Adrenoleukodystrophy (ALD) is a serious disease characterized by progressive neurodegeneration and adrenal insufficiency. There are several types of ALD, which differ in severity and rate of progression.
A treatment that may help patients maintain mobility and independence is occupational therapy.
What an occupational therapist does
Occupational therapists use daily activities to treat patients with disabilities. They can help patients find easier ways to do daily tasks, suggest adaptive devices, and work with physical therapists to design an exercise routine that is safe for the patient and will help build or maintain strength and dexterity. The occupational therapist can also evaluate the patient’s home or school and make suggestions for changes that may be needed for the patient’s safety and comfort, such as building a chairlift or ramp.
Childhood-onset ALD and occupational therapy
Children diagnosed with ALD are generally faced with a rapidly progressing disease. They may have difficulty walking or balancing. Some children may have learning disabilities or lose skills they had already learned. Occupational therapists can work with these children and their caregivers to help them learn basic tasks and maintain muscle strength and control for as long as possible.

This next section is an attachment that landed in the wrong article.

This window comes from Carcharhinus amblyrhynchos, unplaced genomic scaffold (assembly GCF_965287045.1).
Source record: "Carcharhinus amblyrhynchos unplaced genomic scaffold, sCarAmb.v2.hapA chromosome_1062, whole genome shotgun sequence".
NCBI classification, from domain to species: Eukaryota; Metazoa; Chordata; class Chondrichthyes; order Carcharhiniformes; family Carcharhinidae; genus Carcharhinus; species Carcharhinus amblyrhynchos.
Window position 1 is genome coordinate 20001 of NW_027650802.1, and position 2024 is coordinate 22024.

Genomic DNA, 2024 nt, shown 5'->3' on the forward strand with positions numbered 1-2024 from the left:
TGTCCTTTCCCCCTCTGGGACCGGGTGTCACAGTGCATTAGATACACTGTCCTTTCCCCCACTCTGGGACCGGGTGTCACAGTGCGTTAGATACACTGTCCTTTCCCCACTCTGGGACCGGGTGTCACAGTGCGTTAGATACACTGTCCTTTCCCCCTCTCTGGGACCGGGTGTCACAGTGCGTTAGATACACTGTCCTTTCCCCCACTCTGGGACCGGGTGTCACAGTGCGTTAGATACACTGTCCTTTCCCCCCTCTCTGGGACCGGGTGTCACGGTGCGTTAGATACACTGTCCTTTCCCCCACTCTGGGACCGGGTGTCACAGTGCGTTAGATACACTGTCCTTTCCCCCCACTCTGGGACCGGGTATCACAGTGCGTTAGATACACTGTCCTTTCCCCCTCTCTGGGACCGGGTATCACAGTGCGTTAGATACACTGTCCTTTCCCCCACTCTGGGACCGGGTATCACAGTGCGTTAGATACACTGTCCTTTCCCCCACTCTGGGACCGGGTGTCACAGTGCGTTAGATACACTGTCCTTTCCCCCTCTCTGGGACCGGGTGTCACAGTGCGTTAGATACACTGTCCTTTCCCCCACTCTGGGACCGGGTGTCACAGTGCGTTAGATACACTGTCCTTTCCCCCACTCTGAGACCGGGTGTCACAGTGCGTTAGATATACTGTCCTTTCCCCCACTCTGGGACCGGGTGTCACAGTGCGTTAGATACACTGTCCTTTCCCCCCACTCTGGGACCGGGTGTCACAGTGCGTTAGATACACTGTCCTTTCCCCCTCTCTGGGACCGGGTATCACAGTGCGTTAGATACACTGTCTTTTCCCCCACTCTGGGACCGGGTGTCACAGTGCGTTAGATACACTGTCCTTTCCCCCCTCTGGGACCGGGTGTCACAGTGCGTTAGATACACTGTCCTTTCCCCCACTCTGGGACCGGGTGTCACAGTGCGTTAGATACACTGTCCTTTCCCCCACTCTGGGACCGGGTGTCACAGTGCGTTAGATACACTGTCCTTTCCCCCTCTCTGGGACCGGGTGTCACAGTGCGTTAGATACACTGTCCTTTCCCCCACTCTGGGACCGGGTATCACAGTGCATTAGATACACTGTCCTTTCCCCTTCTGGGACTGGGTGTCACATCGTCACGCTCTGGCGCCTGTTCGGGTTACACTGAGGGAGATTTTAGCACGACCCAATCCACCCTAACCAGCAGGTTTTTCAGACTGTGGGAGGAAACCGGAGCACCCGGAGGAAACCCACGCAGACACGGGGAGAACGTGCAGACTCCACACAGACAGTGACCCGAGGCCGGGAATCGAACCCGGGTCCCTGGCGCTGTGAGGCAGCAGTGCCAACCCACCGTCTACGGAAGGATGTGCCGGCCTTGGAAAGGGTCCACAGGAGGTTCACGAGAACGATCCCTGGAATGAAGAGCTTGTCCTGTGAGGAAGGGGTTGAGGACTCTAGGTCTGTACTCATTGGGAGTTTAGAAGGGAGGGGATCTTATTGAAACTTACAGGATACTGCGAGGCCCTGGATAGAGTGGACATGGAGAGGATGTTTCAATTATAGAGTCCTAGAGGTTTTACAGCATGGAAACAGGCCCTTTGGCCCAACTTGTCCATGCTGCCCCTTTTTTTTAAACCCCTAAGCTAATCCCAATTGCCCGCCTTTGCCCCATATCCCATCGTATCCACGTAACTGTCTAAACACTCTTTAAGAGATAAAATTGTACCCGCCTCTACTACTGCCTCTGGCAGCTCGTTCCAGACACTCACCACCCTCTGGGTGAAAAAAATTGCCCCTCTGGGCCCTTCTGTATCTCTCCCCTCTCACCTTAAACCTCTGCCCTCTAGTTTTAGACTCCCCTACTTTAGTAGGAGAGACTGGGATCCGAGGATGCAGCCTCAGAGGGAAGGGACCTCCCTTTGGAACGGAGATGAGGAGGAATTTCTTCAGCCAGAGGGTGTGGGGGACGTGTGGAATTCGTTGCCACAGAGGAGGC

For children with ALD who attend school, occupational therapists can assess the school schedule to ensure it is not too taxing as well as suggest ways to make the school day easier for the child — such as giving them rest breaks between periods or extra time to walk between classrooms.
Adult-onset ALD and occupational therapy
Adults with ALD generally have the milder form of the disease, which progresses more slowly. Patients may have difficulty with muscle control, making walking, dressing, and working difficult. Occupational therapy can help streamline many tasks as well as provide patients with adaptive devices to make daily tasks easier.
There are many adaptive devices to assist patients depending on their needs. For example, there are adaptive devices to help with basic tasks such as tying shoes, dressing, or brushing teeth as well as walking aids such as canes, braces, and wheelchairs or motorized chairs. Occupational therapists can prescribe any of these devices and help patients learn to use them safely and effectively.
When should patients begin occupational therapy?
Patients and their caregivers should meet with an occupational therapist as part of their treatment team as soon as possible after diagnosis.
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